Tasmania’s Bay of Fires is a beautiful stretch of white sand and crystal clear water. Covering the coastline from Binalong Bay to Eddystone Point, there are plenty of swimming spots, inlets to explore and rocks to climb. Binnalong Bay is the area’s main beach, popular for surfing, swimming and snorkelling. You can also take part in self-guided and guided walks where you’ll discover the abundant local wildlife. The area is also renowned for game fishing, with various boat ramps available if you’d like to cast a line.
(Image by @enfant_terrible86 – shared with permission.)
5. Bruny Island
Bruny Island is home to some of Australia’s most pristine flora and fauna. You can access the island via a 20 minute ferry from Kettering, seven days a week. Throughout your visit, you’ll discover unique wildlife, native plants and stunning clifftop views of the sandy coastline. The forested area offers a variety of walking tracks suited for all fitness levels. Alternatively, you can take part in a half-day boat cruise around the island – this will give you a whole new perspective!
6. Port Arthur
Port Arthur is best known for its well-preserved penal colony buildings and historic sites dating back to the 1830s. It’s a hub for history lovers! The towering cliffs and dramatic coastal rock formations are definitely worth a visit, especially on a clear day – don’t forget the camera. Guided tours are available throughout the week including a harbour cruise, electric vehicle tour and ghost tour running in the evening.
(Image by @fourwhoexplore – shared with permission.)
The picture-perfect town of Richmond is located in the heart of the Coral River Valley region; the perfect place to learn about Tasmania’s history. The area is home to over 50 Georgian buildings, some of which have been restored and turned into cafes, restaurants and galleries. Built by convicts in the 1820’s, Richmond Bridge is the town’s most photographed landmark. It’s the oldest bridge in Australia and an awesome place for a picnic. We also strongly recommend visiting the Richmond Gaol. Here you can stand inside the cells to gain an eerie insight into the brutality and hardships of convict life.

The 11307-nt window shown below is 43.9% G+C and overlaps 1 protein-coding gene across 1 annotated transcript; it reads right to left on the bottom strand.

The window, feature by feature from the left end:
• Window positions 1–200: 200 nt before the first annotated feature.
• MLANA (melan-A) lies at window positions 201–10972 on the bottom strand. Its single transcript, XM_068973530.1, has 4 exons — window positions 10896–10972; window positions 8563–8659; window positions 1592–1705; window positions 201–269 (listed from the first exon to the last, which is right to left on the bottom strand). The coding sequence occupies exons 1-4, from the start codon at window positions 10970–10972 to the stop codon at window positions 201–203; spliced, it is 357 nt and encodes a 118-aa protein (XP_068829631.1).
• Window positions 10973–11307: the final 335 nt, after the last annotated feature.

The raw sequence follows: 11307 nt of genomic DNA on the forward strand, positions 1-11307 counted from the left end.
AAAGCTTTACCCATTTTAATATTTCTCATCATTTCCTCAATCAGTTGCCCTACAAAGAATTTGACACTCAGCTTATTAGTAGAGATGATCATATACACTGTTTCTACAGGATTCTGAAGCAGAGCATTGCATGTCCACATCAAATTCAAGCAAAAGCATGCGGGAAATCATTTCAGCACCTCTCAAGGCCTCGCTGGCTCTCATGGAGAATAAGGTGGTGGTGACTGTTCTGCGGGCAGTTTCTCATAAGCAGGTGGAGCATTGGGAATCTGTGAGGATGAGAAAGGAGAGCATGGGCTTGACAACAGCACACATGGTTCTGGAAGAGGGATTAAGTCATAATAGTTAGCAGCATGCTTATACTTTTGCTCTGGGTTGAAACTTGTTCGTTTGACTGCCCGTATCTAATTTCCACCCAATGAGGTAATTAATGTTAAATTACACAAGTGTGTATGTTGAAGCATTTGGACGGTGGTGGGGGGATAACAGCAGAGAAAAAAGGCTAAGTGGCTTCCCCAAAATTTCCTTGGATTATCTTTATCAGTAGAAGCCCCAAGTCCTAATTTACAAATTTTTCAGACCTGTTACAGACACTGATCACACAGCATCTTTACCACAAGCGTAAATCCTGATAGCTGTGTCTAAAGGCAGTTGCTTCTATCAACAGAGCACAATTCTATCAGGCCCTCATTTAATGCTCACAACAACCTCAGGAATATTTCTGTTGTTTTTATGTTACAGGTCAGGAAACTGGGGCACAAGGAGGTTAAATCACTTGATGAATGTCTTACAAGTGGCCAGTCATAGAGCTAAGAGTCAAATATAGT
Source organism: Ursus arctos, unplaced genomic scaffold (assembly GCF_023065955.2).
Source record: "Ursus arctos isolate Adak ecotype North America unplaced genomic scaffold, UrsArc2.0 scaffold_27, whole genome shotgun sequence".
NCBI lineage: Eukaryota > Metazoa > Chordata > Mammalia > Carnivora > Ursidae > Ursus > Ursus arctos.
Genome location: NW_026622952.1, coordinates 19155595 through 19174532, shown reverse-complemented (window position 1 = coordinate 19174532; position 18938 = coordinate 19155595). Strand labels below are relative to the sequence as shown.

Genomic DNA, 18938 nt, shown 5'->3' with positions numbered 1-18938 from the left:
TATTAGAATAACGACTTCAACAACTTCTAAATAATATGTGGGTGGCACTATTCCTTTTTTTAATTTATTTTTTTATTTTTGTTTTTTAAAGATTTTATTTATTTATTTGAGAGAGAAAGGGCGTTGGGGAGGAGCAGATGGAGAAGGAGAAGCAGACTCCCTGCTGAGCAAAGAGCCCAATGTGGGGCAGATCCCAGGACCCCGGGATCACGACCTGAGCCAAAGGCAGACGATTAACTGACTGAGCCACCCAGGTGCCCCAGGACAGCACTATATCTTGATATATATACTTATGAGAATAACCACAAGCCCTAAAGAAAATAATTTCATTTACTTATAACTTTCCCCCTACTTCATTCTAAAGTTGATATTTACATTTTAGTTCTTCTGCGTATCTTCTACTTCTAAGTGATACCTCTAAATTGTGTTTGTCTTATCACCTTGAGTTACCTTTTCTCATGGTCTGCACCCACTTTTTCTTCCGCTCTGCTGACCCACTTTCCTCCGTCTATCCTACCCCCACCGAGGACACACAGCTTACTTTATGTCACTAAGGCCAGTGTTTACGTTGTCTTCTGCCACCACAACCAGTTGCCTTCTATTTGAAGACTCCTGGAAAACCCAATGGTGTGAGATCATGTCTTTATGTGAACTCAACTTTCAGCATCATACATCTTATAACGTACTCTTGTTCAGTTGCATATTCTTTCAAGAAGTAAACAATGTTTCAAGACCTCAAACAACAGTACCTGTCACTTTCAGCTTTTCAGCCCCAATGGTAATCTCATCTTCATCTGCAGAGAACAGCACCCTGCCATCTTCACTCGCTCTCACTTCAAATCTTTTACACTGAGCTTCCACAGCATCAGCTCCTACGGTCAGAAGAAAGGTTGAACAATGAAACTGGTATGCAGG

( Image by @patricktangyephotography – shared with permission.)
The harbour-side village of Strahan is found nestled on the shores of Macquarie Harbour and set on the edge of Tasmanian Wilderness World Heritage Area. For an unforgettable experience, explore the temperate rainforests of the Gordon River via a scenic boat cruise. Alternatively, you can visit Sarah Island, once a notorious convict prison and now a tourist hotspot. Strahan is home to sand dunes, wild ocean beaches and forests; perfect for hiking. We suggest spending at least two days here if you want to see everything.
( Image by @toddchonody – shared with permission.)
9. Mount Wellington
While Mount Wellington is technically in the Hobart region, it definitely deserves a separate mention. The impressive Mount Wellington Park is full of awesome wilderness. The area can be explored via foot, bike, car or even horseback! Multiple hiking tracks can be found throughout the forest, along the cascades and weaving between waterways. If you decide to climb the summit, you’ll be rewarded with an amazing sub-alpine view at the top! Along the way, there are several picnic spots and rest areas. We recommend wearing comfy shoes and appropriate clothes because the weather conditions can change quite quickly.
(Image by @tscharke – shared with permission)